Libraries are the pride of many communities in the United States, offering free access to many materials, programming, access to internet and other technologies, and serving as a meeting place. They are also safe spaces for neurodivergent individuals who rely on them as a place for daytime shelter, information, and other resources.
The Waterloo Public Library sought to understand how account holders were spread across Waterloo in order to identify areas that may need to be better served. Addresses of existing account holders were mapped with GIS, which provided several opportunities for further analysis, including account holders outside of city boundaries, households not using WPL services, and more.
Graduate students in the School of Library & Information Science partnered with Keokuk Public Library staff to build a database to extend access to the Bickel Collection housed at the library.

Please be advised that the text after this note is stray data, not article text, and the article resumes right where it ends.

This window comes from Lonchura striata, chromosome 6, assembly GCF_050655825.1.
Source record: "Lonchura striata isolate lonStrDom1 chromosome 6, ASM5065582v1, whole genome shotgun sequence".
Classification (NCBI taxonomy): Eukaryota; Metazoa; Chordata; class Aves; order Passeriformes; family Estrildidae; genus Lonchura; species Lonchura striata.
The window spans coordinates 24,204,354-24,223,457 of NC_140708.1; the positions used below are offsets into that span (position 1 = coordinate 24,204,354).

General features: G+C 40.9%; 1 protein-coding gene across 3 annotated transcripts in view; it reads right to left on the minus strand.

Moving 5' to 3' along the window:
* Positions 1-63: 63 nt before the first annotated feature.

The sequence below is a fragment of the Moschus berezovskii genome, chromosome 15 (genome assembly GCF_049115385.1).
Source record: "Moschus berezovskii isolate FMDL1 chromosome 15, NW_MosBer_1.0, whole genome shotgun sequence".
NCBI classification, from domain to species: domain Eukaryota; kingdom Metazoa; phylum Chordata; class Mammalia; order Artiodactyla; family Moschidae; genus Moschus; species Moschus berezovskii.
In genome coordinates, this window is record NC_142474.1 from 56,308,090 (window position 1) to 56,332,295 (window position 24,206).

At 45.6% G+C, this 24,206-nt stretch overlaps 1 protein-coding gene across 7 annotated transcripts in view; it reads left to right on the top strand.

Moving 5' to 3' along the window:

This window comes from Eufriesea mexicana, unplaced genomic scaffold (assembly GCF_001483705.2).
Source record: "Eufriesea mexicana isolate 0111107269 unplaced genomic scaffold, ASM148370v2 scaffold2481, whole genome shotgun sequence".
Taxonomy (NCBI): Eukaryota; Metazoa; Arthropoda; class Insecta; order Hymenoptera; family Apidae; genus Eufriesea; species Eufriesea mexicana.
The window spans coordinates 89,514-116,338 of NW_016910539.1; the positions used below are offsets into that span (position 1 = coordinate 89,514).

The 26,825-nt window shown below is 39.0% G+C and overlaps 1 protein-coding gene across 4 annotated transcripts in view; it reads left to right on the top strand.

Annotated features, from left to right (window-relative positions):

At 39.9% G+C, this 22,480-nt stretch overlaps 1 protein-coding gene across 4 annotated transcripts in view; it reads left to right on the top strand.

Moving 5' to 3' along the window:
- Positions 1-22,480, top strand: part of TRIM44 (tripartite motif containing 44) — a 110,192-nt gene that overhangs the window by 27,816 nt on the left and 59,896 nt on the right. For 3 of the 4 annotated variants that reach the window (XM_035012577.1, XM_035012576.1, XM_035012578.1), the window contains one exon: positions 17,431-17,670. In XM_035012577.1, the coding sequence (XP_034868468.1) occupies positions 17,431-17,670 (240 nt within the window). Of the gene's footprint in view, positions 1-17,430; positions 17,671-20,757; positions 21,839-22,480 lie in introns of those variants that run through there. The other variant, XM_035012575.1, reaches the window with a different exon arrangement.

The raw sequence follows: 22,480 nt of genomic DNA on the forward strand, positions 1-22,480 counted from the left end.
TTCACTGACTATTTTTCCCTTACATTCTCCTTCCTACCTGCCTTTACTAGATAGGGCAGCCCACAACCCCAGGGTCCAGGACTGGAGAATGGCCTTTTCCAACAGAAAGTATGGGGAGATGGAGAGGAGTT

Graduate students in the School of Library & Information Science provided a framework for digitizing thousands of archived local historical records that currently exist only as print documents in Webster City's Kendall Young Library.
Students in the course Museums in a Digital World developed social media and digital engagements based on the special collections of the Kendall Young Library.
Graduate students in the School of Library & Information Science built a framework and online platform for archiving data related to Mason City architecture.
Graduate students in the School of Library and Information Science worked with the Washington Free Public Library to address goals related to the library’s long-term plan, particularly in relation to the Children’s Area. Projects included evaluating the potential for creation of a parenting collection, reclassification of the Children’s Area, and rearranging the Children’s Area to create a welcoming environment.